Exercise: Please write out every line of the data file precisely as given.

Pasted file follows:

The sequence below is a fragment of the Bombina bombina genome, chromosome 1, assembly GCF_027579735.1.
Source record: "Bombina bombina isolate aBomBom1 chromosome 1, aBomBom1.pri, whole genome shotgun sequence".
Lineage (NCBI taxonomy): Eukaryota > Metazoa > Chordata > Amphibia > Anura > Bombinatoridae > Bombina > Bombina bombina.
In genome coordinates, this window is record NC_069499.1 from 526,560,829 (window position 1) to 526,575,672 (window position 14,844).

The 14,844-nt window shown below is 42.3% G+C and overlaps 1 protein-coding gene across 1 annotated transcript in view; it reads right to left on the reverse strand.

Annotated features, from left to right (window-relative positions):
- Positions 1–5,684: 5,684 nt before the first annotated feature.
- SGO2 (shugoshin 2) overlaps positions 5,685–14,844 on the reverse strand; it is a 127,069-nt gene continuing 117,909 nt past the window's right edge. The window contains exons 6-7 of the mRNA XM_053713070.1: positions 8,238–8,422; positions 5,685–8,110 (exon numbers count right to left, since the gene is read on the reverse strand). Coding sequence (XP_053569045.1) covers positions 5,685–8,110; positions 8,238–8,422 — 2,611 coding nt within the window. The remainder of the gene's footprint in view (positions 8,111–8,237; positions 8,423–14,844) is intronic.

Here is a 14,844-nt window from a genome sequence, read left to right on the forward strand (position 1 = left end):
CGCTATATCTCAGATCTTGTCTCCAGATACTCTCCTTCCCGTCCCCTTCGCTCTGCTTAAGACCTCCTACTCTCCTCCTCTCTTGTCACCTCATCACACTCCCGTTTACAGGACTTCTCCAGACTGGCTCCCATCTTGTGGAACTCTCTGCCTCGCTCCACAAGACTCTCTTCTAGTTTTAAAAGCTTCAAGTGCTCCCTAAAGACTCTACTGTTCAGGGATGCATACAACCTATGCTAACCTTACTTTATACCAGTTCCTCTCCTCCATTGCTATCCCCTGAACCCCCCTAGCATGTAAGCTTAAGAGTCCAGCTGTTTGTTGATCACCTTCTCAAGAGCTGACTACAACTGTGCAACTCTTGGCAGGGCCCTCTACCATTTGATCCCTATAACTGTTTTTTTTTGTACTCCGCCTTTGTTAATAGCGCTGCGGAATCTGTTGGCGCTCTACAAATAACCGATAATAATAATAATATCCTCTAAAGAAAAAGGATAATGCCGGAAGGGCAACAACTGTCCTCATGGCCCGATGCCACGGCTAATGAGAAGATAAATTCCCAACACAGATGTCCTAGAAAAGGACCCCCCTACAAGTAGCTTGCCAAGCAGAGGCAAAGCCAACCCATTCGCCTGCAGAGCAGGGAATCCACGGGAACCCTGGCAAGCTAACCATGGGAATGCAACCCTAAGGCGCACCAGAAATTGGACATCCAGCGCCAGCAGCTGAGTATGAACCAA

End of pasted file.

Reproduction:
The sequence below is a fragment of the Bombina bombina genome, chromosome 1, assembly GCF_027579735.1.
Source record: "Bombina bombina isolate aBomBom1 chromosome 1, aBomBom1.pri, whole genome shotgun sequence".
Lineage (NCBI taxonomy): Eukaryota > Metazoa > Chordata > Amphibia > Anura > Bombinatoridae > Bombina > Bombina bombina.
In genome coordinates, this window is record NC_069499.1 from 526,560,829 (window position 1) to 526,575,672 (window position 14,844).

The 14,844-nt window shown below is 42.3% G+C and overlaps 1 protein-coding gene across 1 annotated transcript in view; it reads right to left on the reverse strand.

Annotated features, from left to right (window-relative positions):
- Positions 1–5,684: 5,684 nt before the first annotated feature.
- SGO2 (shugoshin 2) overlaps positions 5,685–14,844 on the reverse strand; it is a 127,069-nt gene continuing 117,909 nt past the window's right edge. The window contains exons 6-7 of the mRNA XM_053713070.1: positions 8,238–8,422; positions 5,685–8,110 (exon numbers count right to left, since the gene is read on the reverse strand). Coding sequence (XP_053569045.1) covers positions 5,685–8,110; positions 8,238–8,422 — 2,611 coding nt within the window. The remainder of the gene's footprint in view (positions 8,111–8,237; positions 8,423–14,844) is intronic.

Here is a 14,844-nt window from a genome sequence, read left to right on the forward strand (position 1 = left end):
CGCTATATCTCAGATCTTGTCTCCAGATACTCTCCTTCCCGTCCCCTTCGCTCTGCTTAAGACCTCCTACTCTCCTCCTCTCTTGTCACCTCATCACACTCCCGTTTACAGGACTTCTCCAGACTGGCTCCCATCTTGTGGAACTCTCTGCCTCGCTCCACAAGACTCTCTTCTAGTTTTAAAAGCTTCAAGTGCTCCCTAAAGACTCTACTGTTCAGGGATGCATACAACCTATGCTAACCTTACTTTATACCAGTTCCTCTCCTCCATTGCTATCCCCTGAACCCCCCTAGCATGTAAGCTTAAGAGTCCAGCTGTTTGTTGATCACCTTCTCAAGAGCTGACTACAACTGTGCAACTCTTGGCAGGGCCCTCTACCATTTGATCCCTATAACTGTTTTTTTTTGTACTCCGCCTTTGTTAATAGCGCTGCGGAATCTGTTGGCGCTCTACAAATAACCGATAATAATAATAATATCCTCTAAAGAAAAAGGATAATGCCGGAAGGGCAACAACTGTCCTCATGGCCCGATGCCACGGCTAATGAGAAGATAAATTCCCAACACAGATGTCCTAGAAAAGGACCCCCCTACAAGTAGCTTGCCAAGCAGAGGCAAAGCCAACCCATTCGCCTGCAGAGCAGGGAATCCACGGGAACCCTGGCAAGCTAACCATGGGAATGCAACCCTAAGGCGCACCAGAAATTGGACATCCAGCGCCAGCAGCTGAGTATGAACCAA